Web Site Promotion – RSS Feeds – Part II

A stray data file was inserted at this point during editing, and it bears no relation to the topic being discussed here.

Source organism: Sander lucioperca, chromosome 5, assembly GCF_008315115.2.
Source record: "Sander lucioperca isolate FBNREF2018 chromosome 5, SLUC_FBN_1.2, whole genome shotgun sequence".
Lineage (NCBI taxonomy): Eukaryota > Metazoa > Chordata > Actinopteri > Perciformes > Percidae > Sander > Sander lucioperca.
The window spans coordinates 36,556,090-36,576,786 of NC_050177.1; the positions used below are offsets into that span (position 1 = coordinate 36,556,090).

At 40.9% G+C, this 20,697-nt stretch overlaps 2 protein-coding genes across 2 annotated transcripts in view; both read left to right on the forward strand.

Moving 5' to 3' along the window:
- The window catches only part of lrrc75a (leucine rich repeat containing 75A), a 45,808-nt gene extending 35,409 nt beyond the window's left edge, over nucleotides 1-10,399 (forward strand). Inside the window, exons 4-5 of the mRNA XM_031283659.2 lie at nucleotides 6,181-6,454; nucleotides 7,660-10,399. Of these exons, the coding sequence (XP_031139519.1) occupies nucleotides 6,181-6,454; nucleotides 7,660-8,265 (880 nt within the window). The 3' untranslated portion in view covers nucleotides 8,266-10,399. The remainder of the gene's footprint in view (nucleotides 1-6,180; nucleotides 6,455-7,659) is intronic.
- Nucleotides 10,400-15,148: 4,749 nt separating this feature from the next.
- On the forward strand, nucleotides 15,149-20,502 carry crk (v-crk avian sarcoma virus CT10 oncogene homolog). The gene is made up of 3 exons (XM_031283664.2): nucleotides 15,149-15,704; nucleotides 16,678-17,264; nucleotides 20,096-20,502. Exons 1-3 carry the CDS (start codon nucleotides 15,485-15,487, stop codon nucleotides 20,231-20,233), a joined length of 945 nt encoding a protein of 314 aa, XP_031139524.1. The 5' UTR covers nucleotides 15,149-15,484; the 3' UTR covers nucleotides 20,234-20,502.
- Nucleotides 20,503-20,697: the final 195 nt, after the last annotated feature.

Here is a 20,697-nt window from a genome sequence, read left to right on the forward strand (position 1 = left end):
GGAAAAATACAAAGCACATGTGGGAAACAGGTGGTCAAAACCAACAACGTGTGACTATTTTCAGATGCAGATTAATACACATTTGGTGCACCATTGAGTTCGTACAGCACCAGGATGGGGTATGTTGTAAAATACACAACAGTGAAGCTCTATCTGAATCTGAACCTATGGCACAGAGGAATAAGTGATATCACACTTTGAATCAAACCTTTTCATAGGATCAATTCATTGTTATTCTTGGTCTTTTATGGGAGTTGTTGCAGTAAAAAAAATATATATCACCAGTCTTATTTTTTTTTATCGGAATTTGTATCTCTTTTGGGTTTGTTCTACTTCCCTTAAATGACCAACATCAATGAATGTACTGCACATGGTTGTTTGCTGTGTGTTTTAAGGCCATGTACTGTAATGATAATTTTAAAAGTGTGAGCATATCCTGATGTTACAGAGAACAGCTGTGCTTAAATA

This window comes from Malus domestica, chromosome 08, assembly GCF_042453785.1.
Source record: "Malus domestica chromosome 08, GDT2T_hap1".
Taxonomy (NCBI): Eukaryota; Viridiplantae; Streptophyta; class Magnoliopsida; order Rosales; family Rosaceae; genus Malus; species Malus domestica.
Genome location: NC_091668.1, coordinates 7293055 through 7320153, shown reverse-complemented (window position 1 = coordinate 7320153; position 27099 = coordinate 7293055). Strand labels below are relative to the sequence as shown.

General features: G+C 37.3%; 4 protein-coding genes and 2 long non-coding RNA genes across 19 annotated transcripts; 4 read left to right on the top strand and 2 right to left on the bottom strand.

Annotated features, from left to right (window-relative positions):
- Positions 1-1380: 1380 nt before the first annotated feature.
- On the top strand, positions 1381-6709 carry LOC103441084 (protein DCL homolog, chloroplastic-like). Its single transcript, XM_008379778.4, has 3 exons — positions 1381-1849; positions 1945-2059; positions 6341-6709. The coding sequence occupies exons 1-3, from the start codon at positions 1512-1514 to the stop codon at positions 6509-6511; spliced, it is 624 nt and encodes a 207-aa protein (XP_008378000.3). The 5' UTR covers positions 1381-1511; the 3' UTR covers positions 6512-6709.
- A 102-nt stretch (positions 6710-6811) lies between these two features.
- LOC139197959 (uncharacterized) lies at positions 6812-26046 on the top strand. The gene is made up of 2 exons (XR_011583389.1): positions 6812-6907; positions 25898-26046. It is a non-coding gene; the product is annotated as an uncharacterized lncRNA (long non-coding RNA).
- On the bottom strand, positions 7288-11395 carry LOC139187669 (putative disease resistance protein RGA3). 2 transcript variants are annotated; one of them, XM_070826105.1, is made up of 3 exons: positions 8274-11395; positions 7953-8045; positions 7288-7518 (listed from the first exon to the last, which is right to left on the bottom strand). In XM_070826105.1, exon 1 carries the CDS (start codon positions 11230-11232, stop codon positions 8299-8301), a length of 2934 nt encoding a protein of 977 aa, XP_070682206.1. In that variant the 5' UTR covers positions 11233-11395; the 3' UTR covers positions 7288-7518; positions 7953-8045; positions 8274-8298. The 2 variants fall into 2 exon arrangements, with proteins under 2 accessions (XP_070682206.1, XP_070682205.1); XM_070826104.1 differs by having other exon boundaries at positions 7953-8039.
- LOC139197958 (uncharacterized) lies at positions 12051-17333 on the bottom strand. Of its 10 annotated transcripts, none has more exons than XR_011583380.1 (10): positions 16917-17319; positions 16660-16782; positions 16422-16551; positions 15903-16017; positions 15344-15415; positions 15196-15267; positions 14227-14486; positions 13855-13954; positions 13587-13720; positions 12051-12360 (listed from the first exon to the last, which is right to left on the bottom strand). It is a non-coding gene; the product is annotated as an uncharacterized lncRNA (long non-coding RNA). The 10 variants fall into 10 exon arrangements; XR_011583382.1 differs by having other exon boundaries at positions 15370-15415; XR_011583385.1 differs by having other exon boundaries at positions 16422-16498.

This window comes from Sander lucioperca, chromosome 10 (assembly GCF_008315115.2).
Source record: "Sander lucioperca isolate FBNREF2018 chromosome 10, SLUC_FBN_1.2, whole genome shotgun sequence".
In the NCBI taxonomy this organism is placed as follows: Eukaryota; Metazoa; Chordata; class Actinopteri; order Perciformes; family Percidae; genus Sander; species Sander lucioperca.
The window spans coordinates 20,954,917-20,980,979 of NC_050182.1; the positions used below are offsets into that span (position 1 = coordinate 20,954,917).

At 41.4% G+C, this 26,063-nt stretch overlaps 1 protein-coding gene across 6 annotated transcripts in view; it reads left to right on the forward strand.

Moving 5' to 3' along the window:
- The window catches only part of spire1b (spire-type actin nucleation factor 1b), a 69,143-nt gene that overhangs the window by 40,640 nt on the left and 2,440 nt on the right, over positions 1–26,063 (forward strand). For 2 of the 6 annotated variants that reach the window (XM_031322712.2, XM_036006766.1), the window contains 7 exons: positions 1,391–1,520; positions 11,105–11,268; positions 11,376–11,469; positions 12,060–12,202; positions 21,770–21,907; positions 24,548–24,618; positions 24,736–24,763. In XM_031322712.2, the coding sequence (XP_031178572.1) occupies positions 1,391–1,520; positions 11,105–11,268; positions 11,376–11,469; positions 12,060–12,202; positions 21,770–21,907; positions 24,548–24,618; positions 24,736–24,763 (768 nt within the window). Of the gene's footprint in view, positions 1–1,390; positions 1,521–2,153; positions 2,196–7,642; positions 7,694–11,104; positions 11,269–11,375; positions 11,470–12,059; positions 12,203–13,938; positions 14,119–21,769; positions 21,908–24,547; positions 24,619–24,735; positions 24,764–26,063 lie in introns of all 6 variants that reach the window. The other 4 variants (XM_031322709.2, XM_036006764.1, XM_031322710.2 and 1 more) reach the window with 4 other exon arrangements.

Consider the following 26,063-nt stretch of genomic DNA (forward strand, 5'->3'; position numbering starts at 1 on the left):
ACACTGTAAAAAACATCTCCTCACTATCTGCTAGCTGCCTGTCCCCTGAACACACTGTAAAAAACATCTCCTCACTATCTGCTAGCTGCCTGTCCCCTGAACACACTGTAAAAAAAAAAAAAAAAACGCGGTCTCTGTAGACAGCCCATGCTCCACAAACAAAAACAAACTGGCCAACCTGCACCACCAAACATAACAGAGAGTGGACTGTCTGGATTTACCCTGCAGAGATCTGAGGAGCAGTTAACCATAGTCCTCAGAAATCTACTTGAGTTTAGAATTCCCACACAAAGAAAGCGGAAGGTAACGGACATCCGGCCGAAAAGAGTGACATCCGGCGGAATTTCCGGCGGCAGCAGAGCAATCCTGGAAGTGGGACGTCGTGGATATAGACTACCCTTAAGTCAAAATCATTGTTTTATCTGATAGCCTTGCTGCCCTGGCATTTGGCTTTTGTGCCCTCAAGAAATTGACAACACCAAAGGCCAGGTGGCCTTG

Where did RSS come from and where is it going? What are the benefits of RSS to Web Site Promotion?These are the broad questions this article will attempt to answer in brief fashion.RSS developed to fill the need for a way to automate and simplify the delivery of information over the Internet, from web sites, blogs, and other sources that have relatively frequent updates. The original idea for RSS came from the old “tickertape” news services. If you have your own web site or blog, your web site promotion will benefit from using RSS. Simply put, the more frequently your blog or web site is updated, the more the benefit you will gain from RSS feeds to your site.There are 2 primary rules to follow for web site promotion on Google.1) Google loves original content, and especially fresh original content. Fresh means any content that is updated frequently. How fresh is fresh, you may ask ? The simple answer is; daily is nice, weekly is good, but not quite as nice. The more often your site is updated, the better chance you will have to achieve top search engine positions on Google.2) Google values what other people think of your information. A large number of subscribers to RSS feeds on your blog or web site is beneficial for your web site promotion. The number of RSS subscribers to your site is important, just as links to your site, or the number of visitors to your site. The more links to your web site, (RSS subscriptions included), the better you will do on the search engines.RSS feeds are simply articles on a web server that are written in XML, a language that is similar to the source code, (HTML) that is used on blogs and web sites. The beginning of RSS was somewhat confusing before it’s current interpretation as “really simple syndication”, or RSS 2.0. It started as Rich Site Summary (RSS 0.91), changed to RDF Site Summary (RSS 0.90 and 1.0). Dave Winer, a developer at Userland introduced his own XML format, and Dan Libby of Netscape, both figure prominently in the history of RSS.Do you remember when Netscape was the most popular Internet browser,and you actually had to pay for it ? Perhaps you don’t, that’s OK. That’s the time of the beginning of RSS development in the 90′s.These were the confusing days of RSS, but finally in 2002, things got together with RSS 2.0, and Dave Winer’s definition of RSS 2.0. He released ownership over RSS, (one of the good guys – kudos Dave), and gave it to the Berkman Center .Now, it appears that a great number of blogs of all kinds, and web sites as well, have RSS feeds on them. At last estimates. there are in excess of 25 million RSS feeds in existence. Approximately 50% of them are active, that is, they are updated with regular content. There is an alternative feed method to RSS, called Atom but it is not as popular as RSS, perhaps because it is a little more complex to write.It has been reported that Microsoft’s new Windows 7 will have a built-in RSS reader, but it’s official release is 4th quarter of 2009, according to some industry sources, so we will all have to wait. If you would like to find a good program that can read RSS feeds, you can do some research on the Internet on RSS feed readers, and find one you like. There are plug-ins for Firefox that some people like, and of course there are many standalone RSS reader programs.One very good one I just recently started using, because I like the simplicity of the layout, is an open source RSS reader called, BlogBridge. I like it because of it’s simplicity. If a reader program has advanced features, but it is not easy to use, then it will probably not get used. This reader is different. It is feature-rich, but the design is a model of clarity.It is quite amazing that the days of tickertape were only a few decades ago. Now at no charge, anyone with an Internet connection, can have access to far superior news and information. RSS feeds can be sent right to your computer from an incredible variety of sources all over the world, 24 hours a day.

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